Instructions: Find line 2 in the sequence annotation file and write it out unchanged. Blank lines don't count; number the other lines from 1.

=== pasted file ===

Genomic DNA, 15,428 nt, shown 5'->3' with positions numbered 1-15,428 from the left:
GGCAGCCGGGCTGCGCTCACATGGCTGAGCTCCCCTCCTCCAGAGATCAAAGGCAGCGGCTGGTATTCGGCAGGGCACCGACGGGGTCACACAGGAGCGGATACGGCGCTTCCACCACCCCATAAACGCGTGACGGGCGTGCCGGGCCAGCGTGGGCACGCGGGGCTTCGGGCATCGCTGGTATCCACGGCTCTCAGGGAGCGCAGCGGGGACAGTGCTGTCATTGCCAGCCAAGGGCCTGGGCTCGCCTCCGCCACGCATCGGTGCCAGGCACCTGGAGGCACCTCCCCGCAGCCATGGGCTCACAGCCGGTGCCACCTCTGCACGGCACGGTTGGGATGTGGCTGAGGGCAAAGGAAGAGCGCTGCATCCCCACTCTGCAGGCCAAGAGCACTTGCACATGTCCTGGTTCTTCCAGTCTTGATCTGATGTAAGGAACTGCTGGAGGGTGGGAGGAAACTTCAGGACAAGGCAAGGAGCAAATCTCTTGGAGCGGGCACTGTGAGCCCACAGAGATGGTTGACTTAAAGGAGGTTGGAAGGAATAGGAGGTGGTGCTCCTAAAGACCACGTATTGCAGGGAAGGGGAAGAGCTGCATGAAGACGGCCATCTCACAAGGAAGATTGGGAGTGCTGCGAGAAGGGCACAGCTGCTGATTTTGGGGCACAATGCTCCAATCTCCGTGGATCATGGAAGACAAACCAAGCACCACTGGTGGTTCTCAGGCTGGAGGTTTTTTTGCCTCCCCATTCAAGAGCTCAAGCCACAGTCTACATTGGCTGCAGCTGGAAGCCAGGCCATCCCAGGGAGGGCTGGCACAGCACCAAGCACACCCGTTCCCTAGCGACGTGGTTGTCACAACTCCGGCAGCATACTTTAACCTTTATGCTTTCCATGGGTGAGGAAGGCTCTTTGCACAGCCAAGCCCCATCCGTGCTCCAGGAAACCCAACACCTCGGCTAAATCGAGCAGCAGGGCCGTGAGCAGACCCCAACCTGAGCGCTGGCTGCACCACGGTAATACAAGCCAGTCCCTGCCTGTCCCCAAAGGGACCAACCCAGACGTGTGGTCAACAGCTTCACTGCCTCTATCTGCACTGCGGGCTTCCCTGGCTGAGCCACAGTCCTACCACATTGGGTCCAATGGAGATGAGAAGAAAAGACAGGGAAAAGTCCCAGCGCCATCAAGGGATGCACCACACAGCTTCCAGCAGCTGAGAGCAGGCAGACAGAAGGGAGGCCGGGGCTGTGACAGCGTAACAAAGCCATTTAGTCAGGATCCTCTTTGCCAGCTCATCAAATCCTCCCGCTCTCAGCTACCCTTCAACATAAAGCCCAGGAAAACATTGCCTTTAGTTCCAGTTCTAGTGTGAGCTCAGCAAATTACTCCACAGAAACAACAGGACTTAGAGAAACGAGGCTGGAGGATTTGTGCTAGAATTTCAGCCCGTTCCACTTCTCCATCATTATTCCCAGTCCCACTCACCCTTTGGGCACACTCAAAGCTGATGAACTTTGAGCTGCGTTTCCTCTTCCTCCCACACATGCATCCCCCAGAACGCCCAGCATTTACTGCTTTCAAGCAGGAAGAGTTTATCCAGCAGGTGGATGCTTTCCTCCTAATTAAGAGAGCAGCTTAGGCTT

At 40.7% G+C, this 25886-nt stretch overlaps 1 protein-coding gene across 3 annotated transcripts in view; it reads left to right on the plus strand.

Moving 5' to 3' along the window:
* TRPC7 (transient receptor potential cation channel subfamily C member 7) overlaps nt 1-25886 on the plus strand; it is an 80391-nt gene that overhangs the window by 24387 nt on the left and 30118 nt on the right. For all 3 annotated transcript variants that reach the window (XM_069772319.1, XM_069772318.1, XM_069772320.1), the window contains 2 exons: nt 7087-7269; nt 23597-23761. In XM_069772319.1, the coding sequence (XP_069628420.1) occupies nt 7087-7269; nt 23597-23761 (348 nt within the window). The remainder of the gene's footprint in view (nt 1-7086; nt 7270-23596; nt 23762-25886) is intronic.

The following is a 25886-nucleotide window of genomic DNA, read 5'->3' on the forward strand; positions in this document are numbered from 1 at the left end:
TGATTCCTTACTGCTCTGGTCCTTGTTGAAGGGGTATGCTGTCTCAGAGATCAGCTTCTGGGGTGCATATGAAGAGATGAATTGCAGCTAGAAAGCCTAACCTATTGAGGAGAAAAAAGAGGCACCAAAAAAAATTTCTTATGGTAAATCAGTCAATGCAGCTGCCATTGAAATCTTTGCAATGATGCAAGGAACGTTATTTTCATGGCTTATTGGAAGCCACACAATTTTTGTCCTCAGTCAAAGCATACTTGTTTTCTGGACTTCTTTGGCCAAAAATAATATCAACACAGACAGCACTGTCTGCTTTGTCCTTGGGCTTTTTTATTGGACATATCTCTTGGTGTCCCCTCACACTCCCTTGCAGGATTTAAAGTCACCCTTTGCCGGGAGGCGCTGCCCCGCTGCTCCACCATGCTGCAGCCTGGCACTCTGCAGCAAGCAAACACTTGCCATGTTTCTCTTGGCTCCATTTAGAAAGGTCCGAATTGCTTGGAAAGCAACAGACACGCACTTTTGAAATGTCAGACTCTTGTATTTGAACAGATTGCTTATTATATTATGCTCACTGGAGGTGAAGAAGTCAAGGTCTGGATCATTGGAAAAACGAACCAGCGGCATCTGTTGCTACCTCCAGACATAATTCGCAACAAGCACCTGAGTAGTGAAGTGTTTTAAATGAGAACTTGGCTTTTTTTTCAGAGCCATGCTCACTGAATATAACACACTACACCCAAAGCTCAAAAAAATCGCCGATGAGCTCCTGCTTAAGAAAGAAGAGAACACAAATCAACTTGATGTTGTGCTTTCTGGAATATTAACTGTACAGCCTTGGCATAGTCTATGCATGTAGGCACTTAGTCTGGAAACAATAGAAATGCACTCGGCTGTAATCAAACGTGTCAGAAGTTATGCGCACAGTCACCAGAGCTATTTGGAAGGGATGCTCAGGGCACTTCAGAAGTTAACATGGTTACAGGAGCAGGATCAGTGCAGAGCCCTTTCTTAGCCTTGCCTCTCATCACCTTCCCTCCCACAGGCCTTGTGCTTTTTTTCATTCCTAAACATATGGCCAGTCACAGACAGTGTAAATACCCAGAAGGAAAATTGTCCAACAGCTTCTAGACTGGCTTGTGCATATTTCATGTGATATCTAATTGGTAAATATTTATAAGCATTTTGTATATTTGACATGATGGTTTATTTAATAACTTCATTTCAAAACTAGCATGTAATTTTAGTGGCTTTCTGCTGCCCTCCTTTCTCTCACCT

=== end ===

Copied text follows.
GGCAGCCGGGCTGCGCTCACATGGCTGAGCTCCCCTCCTCCAGAGATCAAAGGCAGCGGCTGGTATTCGGCAGGGCACCGACGGGGTCACACAGGAGCGGATACGGCGCTTCCACCACCCCATAAACGCGTGACGGGCGTGCCGGGCCAGCGTGGGCACGCGGGGCTTCGGGCATCGCTGGTATCCACGGCTCTCAGGGAGCGCAGCGGGGACAGTGCTGTCATTGCCAGCCAAGGGCCTGGGCTCGCCTCCGCCACGCATCGGTGCCAGGCACCTGGAGGCACCTCCCCGCAGCCATGGGCTCACAGCCGGTGCCACCTCTGCACGGCACGGTTGGGATGTGGCTGAGGGCAAAGGAAGAGCGCTGCATCCCCACTCTGCAGGCCAAGAGCACTTGCACATGTCCTGGTTCTTCCAGTCTTGATCTGATGTAAGGAACTGCTGGAGGGTGGGAGGAAACTTCAGGACAAGGCAAGGAGCAAATCTCTTGGAGCGGGCACTGTGAGCCCACAGAGATGGTTGACTTAAAGGAGGTTGGAAGGAATAGGAGGTGGTGCTCCTAAAGACCACGTATTGCAGGGAAGGGGAAGAGCTGCATGAAGACGGCCATCTCACAAGGAAGATTGGGAGTGCTGCGAGAAGGGCACAGCTGCTGATTTTGGGGCACAATGCTCCAATCTCCGTGGATCATGGAAGACAAACCAAGCACCACTGGTGGTTCTCAGGCTGGAGGTTTTTTTGCCTCCCCATTCAAGAGCTCAAGCCACAGTCTACATTGGCTGCAGCTGGAAGCCAGGCCATCCCAGGGAGGGCTGGCACAGCACCAAGCACACCCGTTCCCTAGCGACGTGGTTGTCACAACTCCGGCAGCATACTTTAACCTTTATGCTTTCCATGGGTGAGGAAGGCTCTTTGCACAGCCAAGCCCCATCCGTGCTCCAGGAAACCCAACACCTCGGCTAAATCGAGCAGCAGGGCCGTGAGCAGACCCCAACCTGAGCGCTGGCTGCACCACGGTAATACAAGCCAGTCCCTGCCTGTCCCCAAAGGGACCAACCCAGACGTGTGGTCAACAGCTTCACTGCCTCTATCTGCACTGCGGGCTTCCCTGGCTGAGCCACAGTCCTACCACATTGGGTCCAATGGAGATGAGAAGAAAAGACAGGGAAAAGTCCCAGCGCCATCAAGGGATGCACCACACAGCTTCCAGCAGCTGAGAGCAGGCAGACAGAAGGGAGGCCGGGGCTGTGACAGCGTAACAAAGCCATTTAGTCAGGATCCTCTTTGCCAGCTCATCAAATCCTCCCGCTCTCAGCTACCCTTCAACATAAAGCCCAGGAAAACATTGCCTTTAGTTCCAGTTCTAGTGTGAGCTCAGCAAATTACTCCACAGAAACAACAGGACTTAGAGAAACGAGGCTGGAGGATTTGTGCTAGAATTTCAGCCCGTTCCACTTCTCCATCATTATTCCCAGTCCCACTCACCCTTTGGGCACACTCAAAGCTGATGAACTTTGAGCTGCGTTTCCTCTTCCTCCCACACATGCATCCCCCAGAACGCCCAGCATTTACTGCTTTCAAGCAGGAAGAGTTTATCCAGCAGGTGGATGCTTTCCTCCTAATTAAGAGAGCAGCTTAGGCTT